Children could draw classroom objects to scale. For example, the height of a table measuring 50cm could be scaled down to (multiplied by scale factor) 1/5 to make the table10cm in the drawing.

Statistics

  • interpret and construct pie charts and line graphs and use these to solve problems

When working on ratio and proportion and/or statistics there are opportunities to make connections between them, for example:

Using the ITP Data Handling is an effective way to explore comparisons using a pie chart. In the example below, the children could estimate the percentages of people of different ages and compare them. They could present the information as proportions using fraction and/or decimals. They could compare data as ratios, for example the ratio of those under 20 to those between 20 and 50 is 1:2.

piechart

Making connections to this topic in adjacent year groups

Year 5

 

Number-Fractions (including decimals and percentages)

  • read and write decimal numbers as fractions [for example, 0.71 = 71100 ]

Non statutory guidance

  • Pupils should be taught throughout that percentages, decimals and fractions are different ways of expressing proportions.

Key Stage 3

Number

  • interpret fractions and percentages as operators

Ratio, proportion and rates of change

  • use scale factors, scale diagrams and maps
  • express one quantity as a fraction of another, where the fraction is less than 1 and greater than 1
  • use ratio notation, including reduction to simplest form
  • divide a given quantity into two parts in a given part:part or part:whole ratio; express the division of a quantity into two parts as a ratio
  • understand that a multiplicative relationship between two quantities can be expressed as a ratio or a fraction

Cross-curricular and real life connections

Learners will encounter ratio and proportion:

Within the science curriculum there are opportunities to work with ratio and proportion. For example pupils should select the most appropriate ways to answer science questions using different types of scientific enquiry, including observing changes over different periods of time, noticing patterns, grouping and classifying things, carrying out comparative and fair tests and finding things out using a wide range of secondary sources of information. The children could, for example, construct pie charts or use ratio and proportion to compare groupings and classifications or the results of tests that they carry out.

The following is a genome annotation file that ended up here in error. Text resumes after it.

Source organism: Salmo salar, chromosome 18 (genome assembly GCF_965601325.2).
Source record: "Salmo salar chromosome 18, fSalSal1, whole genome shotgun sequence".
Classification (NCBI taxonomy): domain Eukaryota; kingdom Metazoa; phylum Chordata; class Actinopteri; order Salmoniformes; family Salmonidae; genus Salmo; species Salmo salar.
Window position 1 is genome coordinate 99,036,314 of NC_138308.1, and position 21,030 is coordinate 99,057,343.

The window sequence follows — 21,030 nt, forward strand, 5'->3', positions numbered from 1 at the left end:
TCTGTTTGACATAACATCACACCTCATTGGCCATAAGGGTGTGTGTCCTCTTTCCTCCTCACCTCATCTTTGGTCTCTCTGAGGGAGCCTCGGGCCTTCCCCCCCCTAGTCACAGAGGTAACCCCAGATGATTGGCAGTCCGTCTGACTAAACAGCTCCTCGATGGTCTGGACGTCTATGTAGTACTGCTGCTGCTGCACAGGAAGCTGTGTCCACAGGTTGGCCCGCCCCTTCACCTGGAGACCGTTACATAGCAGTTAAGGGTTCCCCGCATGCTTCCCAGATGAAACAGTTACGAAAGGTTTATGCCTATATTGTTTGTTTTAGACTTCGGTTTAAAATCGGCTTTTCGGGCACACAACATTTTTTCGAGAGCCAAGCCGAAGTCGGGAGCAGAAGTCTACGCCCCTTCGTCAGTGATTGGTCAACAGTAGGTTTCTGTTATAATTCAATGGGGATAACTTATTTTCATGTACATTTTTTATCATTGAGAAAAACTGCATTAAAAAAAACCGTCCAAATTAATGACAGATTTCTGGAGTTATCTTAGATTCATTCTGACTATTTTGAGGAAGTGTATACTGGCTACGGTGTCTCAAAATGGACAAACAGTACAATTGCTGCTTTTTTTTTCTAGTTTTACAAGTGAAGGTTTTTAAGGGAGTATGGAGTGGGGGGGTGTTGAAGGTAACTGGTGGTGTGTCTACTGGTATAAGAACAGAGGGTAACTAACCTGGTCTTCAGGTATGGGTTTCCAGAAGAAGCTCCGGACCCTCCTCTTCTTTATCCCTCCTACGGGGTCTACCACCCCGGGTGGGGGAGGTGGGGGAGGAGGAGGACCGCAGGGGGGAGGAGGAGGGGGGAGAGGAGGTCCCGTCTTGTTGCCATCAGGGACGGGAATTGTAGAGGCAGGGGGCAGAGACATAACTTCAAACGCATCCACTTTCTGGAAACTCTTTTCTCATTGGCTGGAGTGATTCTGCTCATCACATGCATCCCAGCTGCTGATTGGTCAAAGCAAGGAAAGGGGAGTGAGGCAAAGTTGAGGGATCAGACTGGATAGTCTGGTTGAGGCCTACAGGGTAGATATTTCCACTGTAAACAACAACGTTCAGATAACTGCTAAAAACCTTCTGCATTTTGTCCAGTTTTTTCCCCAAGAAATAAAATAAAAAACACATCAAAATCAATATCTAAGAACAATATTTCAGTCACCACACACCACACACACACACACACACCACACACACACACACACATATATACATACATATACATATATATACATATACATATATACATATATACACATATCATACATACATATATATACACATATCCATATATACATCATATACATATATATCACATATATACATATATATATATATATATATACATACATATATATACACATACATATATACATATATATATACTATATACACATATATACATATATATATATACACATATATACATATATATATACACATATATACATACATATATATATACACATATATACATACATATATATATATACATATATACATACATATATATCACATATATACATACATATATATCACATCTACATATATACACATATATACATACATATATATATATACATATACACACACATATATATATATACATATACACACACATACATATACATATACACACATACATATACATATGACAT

Within the geography curriculum there are opportunities to connect with ratio and proportion, for example in the introduction of the Key Stage 2 Programme of Study it states that pupils should extend their knowledge and understanding beyond the local area to include the United Kingdom and Europe, North and South America. This will include the location and characteristics of a range of the world’s most significant human and physical features. Children could, for example, find and compare distances between countries or cities, compare population statistics, temperatures, lengths of rivers, heights of mountains. The results of any comparisons could be displayed in a pie chart.

See, for example:

There are also opportunities to work with ratio and proportion, linked to history, for example, ‘pupils should continue to develop a chronologically secure knowledge and understanding of British, local and world history, establishing clear narratives within and across the periods they study. The children could, for example, represent the lengths of the different periods in history and the rules of different British monarchs using pie charts’ (History Programme of Study). This would enable them to make comparisons using proportion as fractions or percentages.

See, for example:

 

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Comments

 


05 January 2015 08:52
All changed - thanks for pointing this out!
31 December 2014 17:44
When you select The Romans in the link above, it takes you to The Victorians
By Jack1Harry2